June 4, 1989: Tiananmen Square massacre takes place

The following article from the History Channel:

Chinese troops storm through Tiananmen Square in the center of Beijing, killing and arresting thousands of pro-democracy protesters. The brutal Chinese government assault on the protesters shocked the West and brought denunciations and sanctions from the United States.

In May 1989, nearly a million Chinese, mostly young students, crowded into central Beijing to protest for greater democracy and call for the resignations of Chinese Communist Party leaders deemed too repressive. For nearly three weeks, the protesters kept up daily vigils, and marched and chanted. Western reporters captured much of the drama for television and newspaper audiences in the United States and Europe. On June 4, 1989, however, Chinese troops and security police stormed through Tiananmen Square, firing indiscriminately into the crowds of protesters. Turmoil ensued, as tens of thousands of the young students tried to escape the rampaging Chinese forces. Other protesters fought back, stoning the attacking troops and overturning and setting fire to military vehicles. Reporters and Western diplomats on the scene estimated that at least 300, and perhaps thousands, of the protesters had been killed and as many as 10,000 were arrested.

The savagery of the Chinese government’s attack shocked both its allies and Cold War enemies. Soviet leader Mikhail Gorbachev declared that he was saddened by the events in China. He said he hoped that the government would adopt his own domestic reform program and begin to democratize the Chinese political system. In the United States, editorialists and members of Congress denounced the Tiananmen Square massacre and pressed for President George Bush to punish the Chinese government. A little more than three weeks later, the U.S. Congress voted to impose economic sanctions against the People’s Republic of China in response to the brutal violation of human rights.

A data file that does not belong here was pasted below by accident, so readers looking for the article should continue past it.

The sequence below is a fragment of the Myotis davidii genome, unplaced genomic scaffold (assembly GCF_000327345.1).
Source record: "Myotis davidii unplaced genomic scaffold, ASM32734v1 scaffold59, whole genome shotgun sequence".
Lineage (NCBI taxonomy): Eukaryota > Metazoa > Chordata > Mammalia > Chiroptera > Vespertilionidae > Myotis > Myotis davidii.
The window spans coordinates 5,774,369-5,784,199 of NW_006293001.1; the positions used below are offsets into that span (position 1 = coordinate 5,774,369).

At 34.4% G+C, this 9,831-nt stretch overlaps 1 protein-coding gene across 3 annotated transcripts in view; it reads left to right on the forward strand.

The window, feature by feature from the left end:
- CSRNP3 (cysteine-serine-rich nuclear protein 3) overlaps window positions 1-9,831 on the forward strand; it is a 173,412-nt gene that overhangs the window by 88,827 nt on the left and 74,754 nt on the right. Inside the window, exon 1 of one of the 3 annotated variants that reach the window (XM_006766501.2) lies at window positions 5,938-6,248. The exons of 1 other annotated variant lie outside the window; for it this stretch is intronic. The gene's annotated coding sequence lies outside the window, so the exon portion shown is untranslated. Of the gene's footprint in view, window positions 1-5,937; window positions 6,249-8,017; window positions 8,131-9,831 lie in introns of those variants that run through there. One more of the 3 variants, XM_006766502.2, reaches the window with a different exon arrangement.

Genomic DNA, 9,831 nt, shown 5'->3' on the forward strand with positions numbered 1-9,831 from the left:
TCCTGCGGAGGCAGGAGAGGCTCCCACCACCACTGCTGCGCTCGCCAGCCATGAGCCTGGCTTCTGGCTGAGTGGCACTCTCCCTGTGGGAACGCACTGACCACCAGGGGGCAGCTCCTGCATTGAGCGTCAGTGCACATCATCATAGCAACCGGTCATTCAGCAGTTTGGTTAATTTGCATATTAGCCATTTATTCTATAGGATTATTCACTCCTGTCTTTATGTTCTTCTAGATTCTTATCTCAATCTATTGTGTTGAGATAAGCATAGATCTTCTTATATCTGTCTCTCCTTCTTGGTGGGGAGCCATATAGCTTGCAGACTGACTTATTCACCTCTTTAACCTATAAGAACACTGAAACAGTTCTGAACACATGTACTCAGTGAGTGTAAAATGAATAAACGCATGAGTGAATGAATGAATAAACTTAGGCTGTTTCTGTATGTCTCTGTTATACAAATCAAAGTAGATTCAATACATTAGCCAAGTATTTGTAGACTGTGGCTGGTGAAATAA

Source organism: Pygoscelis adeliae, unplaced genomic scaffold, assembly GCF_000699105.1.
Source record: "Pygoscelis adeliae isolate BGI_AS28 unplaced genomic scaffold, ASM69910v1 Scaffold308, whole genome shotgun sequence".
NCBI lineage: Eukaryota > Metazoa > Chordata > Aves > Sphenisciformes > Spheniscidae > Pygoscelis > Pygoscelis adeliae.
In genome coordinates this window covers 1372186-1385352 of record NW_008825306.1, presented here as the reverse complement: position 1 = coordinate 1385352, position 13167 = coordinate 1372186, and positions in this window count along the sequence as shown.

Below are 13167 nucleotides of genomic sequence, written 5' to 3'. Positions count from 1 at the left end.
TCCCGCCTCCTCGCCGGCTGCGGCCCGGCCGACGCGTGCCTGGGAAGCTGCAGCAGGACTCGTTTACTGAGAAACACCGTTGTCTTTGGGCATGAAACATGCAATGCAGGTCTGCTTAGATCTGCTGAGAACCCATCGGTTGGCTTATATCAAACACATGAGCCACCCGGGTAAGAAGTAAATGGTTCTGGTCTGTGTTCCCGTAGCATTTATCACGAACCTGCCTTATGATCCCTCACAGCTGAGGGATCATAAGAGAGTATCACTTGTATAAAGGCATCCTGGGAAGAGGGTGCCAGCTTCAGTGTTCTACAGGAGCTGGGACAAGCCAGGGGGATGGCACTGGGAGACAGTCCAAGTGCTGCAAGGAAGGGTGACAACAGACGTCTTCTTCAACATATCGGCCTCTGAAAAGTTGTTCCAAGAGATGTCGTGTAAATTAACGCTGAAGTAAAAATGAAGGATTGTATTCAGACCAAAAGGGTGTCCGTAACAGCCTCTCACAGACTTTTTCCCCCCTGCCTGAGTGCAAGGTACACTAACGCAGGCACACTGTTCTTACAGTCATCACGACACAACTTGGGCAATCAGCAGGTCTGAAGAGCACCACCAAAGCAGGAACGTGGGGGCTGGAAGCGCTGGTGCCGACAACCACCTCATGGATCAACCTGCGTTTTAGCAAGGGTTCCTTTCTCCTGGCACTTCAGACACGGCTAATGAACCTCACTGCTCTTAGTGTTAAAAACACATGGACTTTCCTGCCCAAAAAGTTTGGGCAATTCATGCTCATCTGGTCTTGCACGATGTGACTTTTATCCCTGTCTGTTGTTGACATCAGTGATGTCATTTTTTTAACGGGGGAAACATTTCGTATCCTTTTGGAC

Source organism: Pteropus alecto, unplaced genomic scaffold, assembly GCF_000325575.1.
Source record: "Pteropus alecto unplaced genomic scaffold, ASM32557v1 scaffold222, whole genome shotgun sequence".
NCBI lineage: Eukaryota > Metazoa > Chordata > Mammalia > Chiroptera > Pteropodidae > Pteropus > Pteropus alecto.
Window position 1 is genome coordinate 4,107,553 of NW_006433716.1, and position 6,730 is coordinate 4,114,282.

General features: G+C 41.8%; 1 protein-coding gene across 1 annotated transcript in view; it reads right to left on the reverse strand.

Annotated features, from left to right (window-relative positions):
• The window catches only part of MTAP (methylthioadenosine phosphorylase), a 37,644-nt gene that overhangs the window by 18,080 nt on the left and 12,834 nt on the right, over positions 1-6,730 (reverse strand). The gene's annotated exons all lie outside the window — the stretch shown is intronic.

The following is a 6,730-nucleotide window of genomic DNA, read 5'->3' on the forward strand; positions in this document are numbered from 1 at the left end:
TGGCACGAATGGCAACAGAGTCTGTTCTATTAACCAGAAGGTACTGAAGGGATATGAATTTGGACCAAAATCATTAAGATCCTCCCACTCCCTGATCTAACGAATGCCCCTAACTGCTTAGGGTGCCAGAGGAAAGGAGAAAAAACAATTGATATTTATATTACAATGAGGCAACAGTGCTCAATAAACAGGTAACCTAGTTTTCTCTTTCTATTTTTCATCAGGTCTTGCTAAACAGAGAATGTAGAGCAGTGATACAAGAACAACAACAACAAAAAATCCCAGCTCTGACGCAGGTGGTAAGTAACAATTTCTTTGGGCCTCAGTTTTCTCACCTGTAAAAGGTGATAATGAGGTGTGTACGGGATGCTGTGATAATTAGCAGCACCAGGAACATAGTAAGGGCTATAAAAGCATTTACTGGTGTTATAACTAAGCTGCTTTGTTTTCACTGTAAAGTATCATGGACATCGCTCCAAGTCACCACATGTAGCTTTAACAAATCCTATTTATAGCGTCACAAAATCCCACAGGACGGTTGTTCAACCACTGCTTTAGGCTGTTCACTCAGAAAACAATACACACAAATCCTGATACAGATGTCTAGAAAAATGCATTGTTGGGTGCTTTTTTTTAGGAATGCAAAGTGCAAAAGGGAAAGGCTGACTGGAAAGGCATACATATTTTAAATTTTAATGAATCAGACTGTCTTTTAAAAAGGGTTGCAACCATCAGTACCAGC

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R.I.P. Rue McClanahan: February 21, 1934 – June 3, 2010

This has been a horrible year for ’80s stars. Golden Girls star, Rue McClanahan has died at the age of 76. She passed away at 1 AM this morning from a massive stroke.

Rue McClanahan was born Eddi-Rue McClanahan in Healdton, Oklahoma. She began acting on Off-Broadway in New York City in 1957, and made it to Broadway in 1969.

She got her television break when she played Maude’s (Bea Arthur) best friend, Vivian Harmon in the show Maude, which aired from 1972-1978.
In 1983-1984 McClanahan played Fran Harper, who was Thelma’s (or Mama’s) younger uptight sister.
Then she played her most popular character, the man crazy Blanche Devereaux on The Golden Girls from 1985 until 1992 and in The Golden Palace for one year after. Devereaux was the owner of a house which was lived in by three other roommates: Dorothy Zbornak (Bea Arthur), Rose Nylund (Betty White), and Sophia Petrillo (Estelle Getty). She received an Emmy Award in 1987 for Outstanding Lead Actress in a Comedy Series for her work on The Golden Girls. When speaking about her character, she said that Blanche, “is in love with life and she loves men. I think she has an attitude toward women that’s competitive. She is friends with Dorothy and Rose, but if she has enough provocation she becomes competitive with them. I think basically she’s insecure. It’s the other side of the Don Juan syndrome.”

McClanahan was diagnosed with breast cancer in June 1997, from which she completely recovered.

On November 14, 2009, she was to be honored for her lifetime achievements at an event “Golden: A Gala Tribute To Rue McClanahan” at the Castro Theatre in San Francisco, California. The event was postponed due to McClanahan’s hospitalization. She had triple bypass surgery on November 4. It was announced on January 14, 2010, by Entertainment Tonight that while recovering from surgery she had suffered a minor stroke. In March 2010, Betty White reported on The Ellen DeGeneres Show that McClanahan was doing well and that her speech had returned to normal.